Ann Demeulemeester Shop

Ann Demeulemeester Shop in Seoul, South Korea by Mass Studies

Ann Demeulemeester is a Belgian fashion designer with a strong Asian presence. Stores in Tokyo, Hong Kong and Seoul are the only ones outside her native Antwerp. The latest shop in Seoul by Mass Studies is, according to the architects, "not meant to be just another ‘object’ to be experienced externally, but rather as a synthetic organism of nature and artifice."

While small in stature, and compatible in scale to its neighbors in Seoul’s Gangnam district , the building stands out with its living façade, composed of a "geotextile planted with a herbaceous perennial." Selective openings announce the first floor boutique (the project's main space), upper-floor restaurant, and a subterranean retail space. The first and last are indicated by a stair that boldly reaches out to the passer-by. Between the stair and the shop is a parking strip, where the presence of steel vehicles will be softened by the vegetative facade.

Overall the project could be seen as one about softening. Not only is the façade "living" but many corners are rounded as are the window openings and the internal space. Additionally, the rear and sides are planted with a bamboo screen, in effect cordoning off the building from its context. Where vegetation can normally be seen as a means of continuity -- of surface, underground processes, wildlife corridors, etc. -- here it is used as a way to separate itself from its "plain" neighbors.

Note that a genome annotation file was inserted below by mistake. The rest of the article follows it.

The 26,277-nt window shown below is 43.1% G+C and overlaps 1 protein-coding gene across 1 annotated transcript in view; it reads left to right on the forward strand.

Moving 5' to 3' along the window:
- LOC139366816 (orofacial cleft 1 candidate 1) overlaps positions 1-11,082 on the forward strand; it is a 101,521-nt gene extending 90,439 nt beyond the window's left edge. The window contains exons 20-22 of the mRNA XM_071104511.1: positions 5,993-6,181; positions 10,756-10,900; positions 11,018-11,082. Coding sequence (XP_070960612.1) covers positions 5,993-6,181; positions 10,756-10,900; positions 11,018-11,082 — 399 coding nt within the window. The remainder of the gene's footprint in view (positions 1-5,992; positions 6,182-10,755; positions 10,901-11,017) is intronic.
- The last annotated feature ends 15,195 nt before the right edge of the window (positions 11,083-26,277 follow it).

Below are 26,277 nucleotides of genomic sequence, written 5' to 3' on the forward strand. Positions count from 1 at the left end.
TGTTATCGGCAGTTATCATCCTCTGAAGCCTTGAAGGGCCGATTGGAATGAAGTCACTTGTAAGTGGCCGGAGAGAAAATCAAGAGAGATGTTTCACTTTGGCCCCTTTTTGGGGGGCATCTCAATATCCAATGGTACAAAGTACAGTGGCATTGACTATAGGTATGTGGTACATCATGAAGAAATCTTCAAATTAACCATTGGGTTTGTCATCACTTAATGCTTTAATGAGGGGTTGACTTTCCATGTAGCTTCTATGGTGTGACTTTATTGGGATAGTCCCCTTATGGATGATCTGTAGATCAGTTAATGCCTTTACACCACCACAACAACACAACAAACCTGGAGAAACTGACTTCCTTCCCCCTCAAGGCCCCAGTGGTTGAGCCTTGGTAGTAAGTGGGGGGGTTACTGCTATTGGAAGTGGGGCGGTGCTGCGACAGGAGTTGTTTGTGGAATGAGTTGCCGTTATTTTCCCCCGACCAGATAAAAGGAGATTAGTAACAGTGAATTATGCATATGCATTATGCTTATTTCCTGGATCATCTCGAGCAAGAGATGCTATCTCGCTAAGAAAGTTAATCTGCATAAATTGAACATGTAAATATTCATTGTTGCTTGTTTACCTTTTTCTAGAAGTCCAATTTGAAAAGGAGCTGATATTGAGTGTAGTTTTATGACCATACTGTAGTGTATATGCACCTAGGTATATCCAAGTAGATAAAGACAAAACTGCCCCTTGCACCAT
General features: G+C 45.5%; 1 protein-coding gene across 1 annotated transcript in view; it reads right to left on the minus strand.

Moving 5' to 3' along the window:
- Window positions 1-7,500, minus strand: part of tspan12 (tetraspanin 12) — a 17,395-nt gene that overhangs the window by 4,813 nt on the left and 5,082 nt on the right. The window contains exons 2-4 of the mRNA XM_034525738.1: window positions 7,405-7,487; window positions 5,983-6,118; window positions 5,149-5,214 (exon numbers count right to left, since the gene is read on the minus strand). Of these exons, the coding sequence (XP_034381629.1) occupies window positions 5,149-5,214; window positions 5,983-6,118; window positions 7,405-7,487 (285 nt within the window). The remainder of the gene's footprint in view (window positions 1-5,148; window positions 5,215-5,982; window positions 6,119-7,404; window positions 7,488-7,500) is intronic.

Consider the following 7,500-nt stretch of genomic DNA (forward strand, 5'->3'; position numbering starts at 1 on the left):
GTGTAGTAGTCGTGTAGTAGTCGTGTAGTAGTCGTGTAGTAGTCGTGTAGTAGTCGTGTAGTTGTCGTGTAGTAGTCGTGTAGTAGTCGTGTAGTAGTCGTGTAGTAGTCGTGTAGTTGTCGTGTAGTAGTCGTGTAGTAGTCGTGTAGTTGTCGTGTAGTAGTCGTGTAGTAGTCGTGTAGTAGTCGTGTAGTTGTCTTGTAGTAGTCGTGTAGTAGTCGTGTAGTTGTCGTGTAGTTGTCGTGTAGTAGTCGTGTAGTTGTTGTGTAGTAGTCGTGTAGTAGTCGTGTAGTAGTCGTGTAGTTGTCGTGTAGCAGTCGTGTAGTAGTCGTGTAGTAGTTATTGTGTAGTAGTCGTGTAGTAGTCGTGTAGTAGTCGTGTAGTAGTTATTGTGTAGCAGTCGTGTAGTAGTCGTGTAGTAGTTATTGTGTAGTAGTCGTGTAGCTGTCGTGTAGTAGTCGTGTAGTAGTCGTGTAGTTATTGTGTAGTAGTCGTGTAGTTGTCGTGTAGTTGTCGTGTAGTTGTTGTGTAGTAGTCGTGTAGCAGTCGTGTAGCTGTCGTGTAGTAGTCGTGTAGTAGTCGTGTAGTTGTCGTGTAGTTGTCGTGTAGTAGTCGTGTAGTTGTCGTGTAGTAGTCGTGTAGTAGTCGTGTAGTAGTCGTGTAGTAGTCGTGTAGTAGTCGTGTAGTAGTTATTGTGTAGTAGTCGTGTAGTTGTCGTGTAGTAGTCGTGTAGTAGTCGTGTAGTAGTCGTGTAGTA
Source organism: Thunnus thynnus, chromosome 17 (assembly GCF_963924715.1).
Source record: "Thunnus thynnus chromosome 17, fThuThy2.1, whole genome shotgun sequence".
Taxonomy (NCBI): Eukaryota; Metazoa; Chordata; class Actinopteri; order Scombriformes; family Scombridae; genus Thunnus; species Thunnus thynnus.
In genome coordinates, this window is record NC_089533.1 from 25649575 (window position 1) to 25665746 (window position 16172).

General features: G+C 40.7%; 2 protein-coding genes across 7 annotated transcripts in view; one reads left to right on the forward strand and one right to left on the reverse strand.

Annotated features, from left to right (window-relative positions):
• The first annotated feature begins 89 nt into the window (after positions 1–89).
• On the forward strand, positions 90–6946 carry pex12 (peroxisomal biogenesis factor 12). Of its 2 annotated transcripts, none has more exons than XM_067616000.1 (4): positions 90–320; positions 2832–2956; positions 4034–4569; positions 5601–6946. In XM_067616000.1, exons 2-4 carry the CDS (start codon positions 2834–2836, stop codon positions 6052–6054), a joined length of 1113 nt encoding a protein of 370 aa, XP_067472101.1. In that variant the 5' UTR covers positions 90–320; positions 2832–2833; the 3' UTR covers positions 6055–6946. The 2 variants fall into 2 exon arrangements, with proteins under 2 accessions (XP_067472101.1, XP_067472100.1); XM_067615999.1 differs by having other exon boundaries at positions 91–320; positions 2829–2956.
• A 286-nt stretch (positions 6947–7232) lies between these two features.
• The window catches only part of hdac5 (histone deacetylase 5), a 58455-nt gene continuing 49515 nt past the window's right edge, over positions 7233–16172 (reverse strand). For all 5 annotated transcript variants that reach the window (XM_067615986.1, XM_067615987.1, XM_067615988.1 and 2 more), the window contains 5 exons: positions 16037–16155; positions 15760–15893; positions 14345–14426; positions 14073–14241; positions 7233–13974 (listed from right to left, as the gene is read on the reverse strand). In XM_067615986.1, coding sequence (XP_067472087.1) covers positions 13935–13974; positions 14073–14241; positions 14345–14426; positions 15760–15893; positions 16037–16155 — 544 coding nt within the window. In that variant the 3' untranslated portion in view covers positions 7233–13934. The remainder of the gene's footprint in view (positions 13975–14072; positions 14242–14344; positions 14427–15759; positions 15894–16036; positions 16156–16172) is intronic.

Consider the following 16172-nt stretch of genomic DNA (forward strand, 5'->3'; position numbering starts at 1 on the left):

If the softening of the vegetation and the curving forms -- offset by the rectilinear box of the main volume -- and the separation of the building from its context is an intentional relationship drawn by the architects to the fashion designer's work, it is not clear. The extensive glazing does help put the clothes on display, though ultimately the architecture displays an attitude, particularly towards the environment though also towards the inhabitants. The spaces are enveloping and embracing (womb like?), an effect reinforced by the bamboo border and the building's living, breathing façade.

(Thanks to Masha S. for the heads up on this project.)